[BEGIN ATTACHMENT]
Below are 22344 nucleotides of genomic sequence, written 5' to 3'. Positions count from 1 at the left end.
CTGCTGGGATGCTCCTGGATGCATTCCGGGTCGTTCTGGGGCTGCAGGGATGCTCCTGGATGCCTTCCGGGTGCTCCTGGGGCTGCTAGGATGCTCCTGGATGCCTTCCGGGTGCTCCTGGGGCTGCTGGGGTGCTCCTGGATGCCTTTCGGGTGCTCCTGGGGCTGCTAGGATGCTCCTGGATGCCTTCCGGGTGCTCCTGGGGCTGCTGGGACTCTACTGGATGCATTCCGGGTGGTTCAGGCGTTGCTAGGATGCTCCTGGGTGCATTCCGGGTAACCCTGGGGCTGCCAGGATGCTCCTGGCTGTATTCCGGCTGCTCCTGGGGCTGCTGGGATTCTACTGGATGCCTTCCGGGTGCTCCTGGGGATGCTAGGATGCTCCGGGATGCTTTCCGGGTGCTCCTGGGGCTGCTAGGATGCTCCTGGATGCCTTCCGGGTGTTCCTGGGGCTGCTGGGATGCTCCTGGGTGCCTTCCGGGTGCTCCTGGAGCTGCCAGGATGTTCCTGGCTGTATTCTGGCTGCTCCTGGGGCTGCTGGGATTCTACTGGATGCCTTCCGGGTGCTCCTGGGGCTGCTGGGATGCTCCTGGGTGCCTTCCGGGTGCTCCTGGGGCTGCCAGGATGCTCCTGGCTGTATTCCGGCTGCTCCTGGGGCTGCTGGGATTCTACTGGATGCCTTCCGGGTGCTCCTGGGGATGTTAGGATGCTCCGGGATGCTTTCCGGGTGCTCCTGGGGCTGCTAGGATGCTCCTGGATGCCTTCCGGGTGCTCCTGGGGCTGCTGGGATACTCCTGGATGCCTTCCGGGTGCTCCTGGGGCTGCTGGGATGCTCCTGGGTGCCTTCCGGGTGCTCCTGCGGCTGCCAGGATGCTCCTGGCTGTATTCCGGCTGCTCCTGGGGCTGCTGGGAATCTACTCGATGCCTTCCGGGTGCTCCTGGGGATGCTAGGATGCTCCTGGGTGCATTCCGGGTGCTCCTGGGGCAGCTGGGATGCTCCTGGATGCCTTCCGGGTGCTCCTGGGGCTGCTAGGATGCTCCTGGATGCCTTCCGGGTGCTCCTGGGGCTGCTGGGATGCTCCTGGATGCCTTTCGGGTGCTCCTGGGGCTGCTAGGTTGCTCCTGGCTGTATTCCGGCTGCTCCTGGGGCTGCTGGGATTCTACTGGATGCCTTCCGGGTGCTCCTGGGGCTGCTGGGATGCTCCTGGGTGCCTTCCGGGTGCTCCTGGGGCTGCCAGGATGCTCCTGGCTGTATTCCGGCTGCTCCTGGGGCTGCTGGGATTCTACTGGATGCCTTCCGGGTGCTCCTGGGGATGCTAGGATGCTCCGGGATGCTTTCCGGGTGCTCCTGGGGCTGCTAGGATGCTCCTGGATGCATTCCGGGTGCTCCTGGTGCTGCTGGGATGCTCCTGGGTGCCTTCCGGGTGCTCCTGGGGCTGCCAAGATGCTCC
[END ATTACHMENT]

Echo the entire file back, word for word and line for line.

Below are 22344 nucleotides of genomic sequence, written 5' to 3'. Positions count from 1 at the left end.
CTGCTGGGATGCTCCTGGATGCATTCCGGGTCGTTCTGGGGCTGCAGGGATGCTCCTGGATGCCTTCCGGGTGCTCCTGGGGCTGCTAGGATGCTCCTGGATGCCTTCCGGGTGCTCCTGGGGCTGCTGGGGTGCTCCTGGATGCCTTTCGGGTGCTCCTGGGGCTGCTAGGATGCTCCTGGATGCCTTCCGGGTGCTCCTGGGGCTGCTGGGACTCTACTGGATGCATTCCGGGTGGTTCAGGCGTTGCTAGGATGCTCCTGGGTGCATTCCGGGTAACCCTGGGGCTGCCAGGATGCTCCTGGCTGTATTCCGGCTGCTCCTGGGGCTGCTGGGATTCTACTGGATGCCTTCCGGGTGCTCCTGGGGATGCTAGGATGCTCCGGGATGCTTTCCGGGTGCTCCTGGGGCTGCTAGGATGCTCCTGGATGCCTTCCGGGTGTTCCTGGGGCTGCTGGGATGCTCCTGGGTGCCTTCCGGGTGCTCCTGGAGCTGCCAGGATGTTCCTGGCTGTATTCTGGCTGCTCCTGGGGCTGCTGGGATTCTACTGGATGCCTTCCGGGTGCTCCTGGGGCTGCTGGGATGCTCCTGGGTGCCTTCCGGGTGCTCCTGGGGCTGCCAGGATGCTCCTGGCTGTATTCCGGCTGCTCCTGGGGCTGCTGGGATTCTACTGGATGCCTTCCGGGTGCTCCTGGGGATGTTAGGATGCTCCGGGATGCTTTCCGGGTGCTCCTGGGGCTGCTAGGATGCTCCTGGATGCCTTCCGGGTGCTCCTGGGGCTGCTGGGATACTCCTGGATGCCTTCCGGGTGCTCCTGGGGCTGCTGGGATGCTCCTGGGTGCCTTCCGGGTGCTCCTGCGGCTGCCAGGATGCTCCTGGCTGTATTCCGGCTGCTCCTGGGGCTGCTGGGAATCTACTCGATGCCTTCCGGGTGCTCCTGGGGATGCTAGGATGCTCCTGGGTGCATTCCGGGTGCTCCTGGGGCAGCTGGGATGCTCCTGGATGCCTTCCGGGTGCTCCTGGGGCTGCTAGGATGCTCCTGGATGCCTTCCGGGTGCTCCTGGGGCTGCTGGGATGCTCCTGGATGCCTTTCGGGTGCTCCTGGGGCTGCTAGGTTGCTCCTGGCTGTATTCCGGCTGCTCCTGGGGCTGCTGGGATTCTACTGGATGCCTTCCGGGTGCTCCTGGGGCTGCTGGGATGCTCCTGGGTGCCTTCCGGGTGCTCCTGGGGCTGCCAGGATGCTCCTGGCTGTATTCCGGCTGCTCCTGGGGCTGCTGGGATTCTACTGGATGCCTTCCGGGTGCTCCTGGGGATGCTAGGATGCTCCGGGATGCTTTCCGGGTGCTCCTGGGGCTGCTAGGATGCTCCTGGATGCATTCCGGGTGCTCCTGGTGCTGCTGGGATGCTCCTGGGTGCCTTCCGGGTGCTCCTGGGGCTGCCAAGATGCTCC